Dental Public Health Activities: Descriptive Summaries
Mapping the Rural Kansas Dental Workforce
While dentists and dental hygienists play a critical role in improving health outcomes, many Kansans living in rural and urban underserved areas do not have access to dental professionals. In order to provide the state with objective dental workforce data, the Kansas Department of Health and Environment (KDHE)’s Bureau of Oral Health and the University of Kansas Medical Center -Center for Community Health Improvement conducted two Oral Health Workforce Assessments in 2009 and 2011. This research takes a serious look at the problems of reach and equity in the state’s dental professional workforce, and makes recommendations for strategic workforce interventions to improve access to oral health care for Kansas citizens.
The first Assessment completed in 2009 surveyed Kansas dentists and community based dental hygienists (those with an Extended Care Permit) about the scope of their practices and their opinions about oral health access. The project also held regional community focus groups to gather input from rural and urban perspectives. Some of the 2009 findings included:
Fewer people living in rural communities, limited access to all types of health care services, an aging dentist workforce and the high costs necessary to run and maintain a viable dental practice combine to produce an oral health care workforce crisis in rural Kansas. This project uses a geographic information systems (GIS) approach to pinpoint locations in Kansas there are the fewest dental providers serving their communities and oral health care delivery innovation is needed most urgently.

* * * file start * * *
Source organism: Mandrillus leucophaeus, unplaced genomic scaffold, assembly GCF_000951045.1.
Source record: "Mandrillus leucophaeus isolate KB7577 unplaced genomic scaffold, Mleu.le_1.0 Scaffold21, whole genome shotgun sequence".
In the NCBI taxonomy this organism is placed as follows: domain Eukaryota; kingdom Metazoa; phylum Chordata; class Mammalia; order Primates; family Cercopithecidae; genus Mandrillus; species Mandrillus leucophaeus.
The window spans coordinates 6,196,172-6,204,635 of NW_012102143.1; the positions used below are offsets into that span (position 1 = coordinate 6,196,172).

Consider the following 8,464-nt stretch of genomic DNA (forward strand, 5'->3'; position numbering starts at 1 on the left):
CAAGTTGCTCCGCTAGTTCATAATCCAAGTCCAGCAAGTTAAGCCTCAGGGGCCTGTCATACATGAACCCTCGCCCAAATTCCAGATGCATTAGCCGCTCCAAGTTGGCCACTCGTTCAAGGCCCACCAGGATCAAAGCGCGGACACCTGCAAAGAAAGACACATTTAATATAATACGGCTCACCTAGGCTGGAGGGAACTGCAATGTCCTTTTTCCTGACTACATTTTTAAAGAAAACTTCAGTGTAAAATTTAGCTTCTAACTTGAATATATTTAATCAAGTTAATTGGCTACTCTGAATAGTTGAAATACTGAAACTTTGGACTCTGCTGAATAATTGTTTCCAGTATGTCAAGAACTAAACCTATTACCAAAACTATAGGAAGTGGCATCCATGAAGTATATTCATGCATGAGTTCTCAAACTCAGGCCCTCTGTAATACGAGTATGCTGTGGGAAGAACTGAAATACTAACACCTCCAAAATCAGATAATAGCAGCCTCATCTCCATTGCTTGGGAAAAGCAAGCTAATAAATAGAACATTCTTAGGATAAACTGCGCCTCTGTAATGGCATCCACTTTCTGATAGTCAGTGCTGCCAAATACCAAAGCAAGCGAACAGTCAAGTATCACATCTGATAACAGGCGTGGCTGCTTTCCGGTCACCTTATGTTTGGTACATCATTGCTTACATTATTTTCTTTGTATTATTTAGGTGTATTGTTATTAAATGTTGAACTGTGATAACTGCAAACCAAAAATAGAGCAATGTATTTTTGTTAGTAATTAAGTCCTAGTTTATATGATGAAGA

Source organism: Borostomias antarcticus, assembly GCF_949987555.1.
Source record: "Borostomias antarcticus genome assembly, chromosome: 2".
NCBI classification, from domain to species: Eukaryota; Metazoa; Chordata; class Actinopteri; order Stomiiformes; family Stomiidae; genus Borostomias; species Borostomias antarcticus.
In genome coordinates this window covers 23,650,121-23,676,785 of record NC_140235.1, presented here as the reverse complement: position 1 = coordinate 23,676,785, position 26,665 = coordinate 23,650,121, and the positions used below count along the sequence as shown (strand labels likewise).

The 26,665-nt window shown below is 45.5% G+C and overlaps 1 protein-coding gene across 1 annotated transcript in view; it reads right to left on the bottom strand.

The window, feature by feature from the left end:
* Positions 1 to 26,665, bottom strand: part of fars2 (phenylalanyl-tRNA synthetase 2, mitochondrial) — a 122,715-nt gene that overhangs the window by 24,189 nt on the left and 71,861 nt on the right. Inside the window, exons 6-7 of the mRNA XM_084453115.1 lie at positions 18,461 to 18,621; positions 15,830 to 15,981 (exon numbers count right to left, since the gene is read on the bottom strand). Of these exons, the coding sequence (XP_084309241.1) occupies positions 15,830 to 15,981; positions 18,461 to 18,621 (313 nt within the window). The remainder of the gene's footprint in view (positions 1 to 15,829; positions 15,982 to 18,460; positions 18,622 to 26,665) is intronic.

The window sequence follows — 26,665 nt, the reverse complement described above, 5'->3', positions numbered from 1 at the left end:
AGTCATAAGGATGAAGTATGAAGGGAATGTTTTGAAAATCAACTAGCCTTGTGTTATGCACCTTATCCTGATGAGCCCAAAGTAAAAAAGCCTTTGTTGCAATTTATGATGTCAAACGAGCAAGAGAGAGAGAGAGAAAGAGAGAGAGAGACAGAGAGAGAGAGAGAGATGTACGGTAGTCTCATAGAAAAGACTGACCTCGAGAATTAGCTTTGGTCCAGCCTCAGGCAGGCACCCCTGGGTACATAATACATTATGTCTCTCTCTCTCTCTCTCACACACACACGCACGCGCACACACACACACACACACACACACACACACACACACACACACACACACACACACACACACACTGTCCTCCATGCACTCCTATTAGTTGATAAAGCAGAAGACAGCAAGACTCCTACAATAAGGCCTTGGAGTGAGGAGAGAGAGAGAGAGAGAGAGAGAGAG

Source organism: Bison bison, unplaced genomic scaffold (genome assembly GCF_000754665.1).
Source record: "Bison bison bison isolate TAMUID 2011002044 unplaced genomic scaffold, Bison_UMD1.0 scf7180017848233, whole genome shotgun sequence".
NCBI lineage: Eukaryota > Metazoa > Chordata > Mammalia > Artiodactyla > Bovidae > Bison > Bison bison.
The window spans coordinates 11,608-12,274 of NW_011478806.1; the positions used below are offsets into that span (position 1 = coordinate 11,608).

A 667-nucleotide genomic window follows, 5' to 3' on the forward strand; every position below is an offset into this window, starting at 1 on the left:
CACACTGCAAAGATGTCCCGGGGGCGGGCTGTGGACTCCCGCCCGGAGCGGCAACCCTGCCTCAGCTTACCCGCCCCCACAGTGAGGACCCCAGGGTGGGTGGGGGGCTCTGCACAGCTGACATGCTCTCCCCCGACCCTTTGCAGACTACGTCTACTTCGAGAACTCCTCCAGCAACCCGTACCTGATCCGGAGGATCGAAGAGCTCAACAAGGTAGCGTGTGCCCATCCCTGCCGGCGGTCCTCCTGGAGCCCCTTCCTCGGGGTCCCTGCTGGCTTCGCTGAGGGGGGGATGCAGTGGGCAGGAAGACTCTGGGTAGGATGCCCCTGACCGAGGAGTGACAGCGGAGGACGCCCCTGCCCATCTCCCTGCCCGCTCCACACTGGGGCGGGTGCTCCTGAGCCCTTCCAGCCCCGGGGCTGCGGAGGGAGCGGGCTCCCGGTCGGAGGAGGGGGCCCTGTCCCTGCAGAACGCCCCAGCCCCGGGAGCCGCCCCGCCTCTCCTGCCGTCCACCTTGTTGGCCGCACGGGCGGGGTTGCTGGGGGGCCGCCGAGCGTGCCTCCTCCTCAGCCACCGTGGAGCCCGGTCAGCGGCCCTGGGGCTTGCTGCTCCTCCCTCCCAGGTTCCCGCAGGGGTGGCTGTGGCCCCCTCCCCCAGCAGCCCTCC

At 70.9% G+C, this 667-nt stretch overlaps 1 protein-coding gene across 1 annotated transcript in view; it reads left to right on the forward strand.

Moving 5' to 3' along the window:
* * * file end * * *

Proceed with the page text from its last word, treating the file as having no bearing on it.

Findings from this research confirm a 2009 KDHE Bureau of Oral Health workforce study that described a shortage of primary care dentists and Extended Care Permit dental hygienists (ECPs) in certain rural areas of Kansas. Setting aside county boundaries typically used to describe federally designated health professional shortage areas (HPSA); this research expands on the concept of workforce shortage areas to look at where people live, how they travel and where providers practice. Taking these factors into account, this research identifies gaps in the dental provider coverage map more precisely than traditional HPSAs designations.
The authors introduce the concept of a “Dental Care Service Desert” to describe the primary GIS result. This methodology is used to define food deserts and other relevant public health shortage areas, but up to this point has not been applied to oral health. The “Dental Care Service Desert” is a new designation that describes geographic areas where there are no dental services where the closest dental office is at least a half-hour drive from residents’ homes. Findings indicate that at least 57,000 Kansans live in Dental Care Service Deserts, and this number is projected to increase as the current primary care dentist rural workforce retires, and as currently forecast, is not fully replaced.
Key findings from the study include:
1. Access to primary care dentists is not equal for all Kansans.
2. Extended Care Permit dental hygienists have not fully filled in the geographic gaps where primary care dentistry is unavailable.
3. Areas of western Kansas will join the Dental Care Service Desert in the next three years because of retirement of many primary care dentists.
4. The addition of strategically placed dental providers could make a difference in access to oral health care in western Kansas.
5. Dental care workforce innovations or pilot interventions could be tested in Dental
Care Service Deserts.
2011 Oral Health Workforce Assessment Project: Mapping the Rural Dentist Workforce
In 2010 the Bureau of Oral Health received funding to expand research on the oral health workforce. Utilizing the surveys and studies described above as a foundation, the Bureau contracted with University of Kansas Center for Community Health Improvement to provide additional research that would help guide state oral health workforce planning. Based on prior research, people currently not served by the oral health system include three major subpopulations of interest: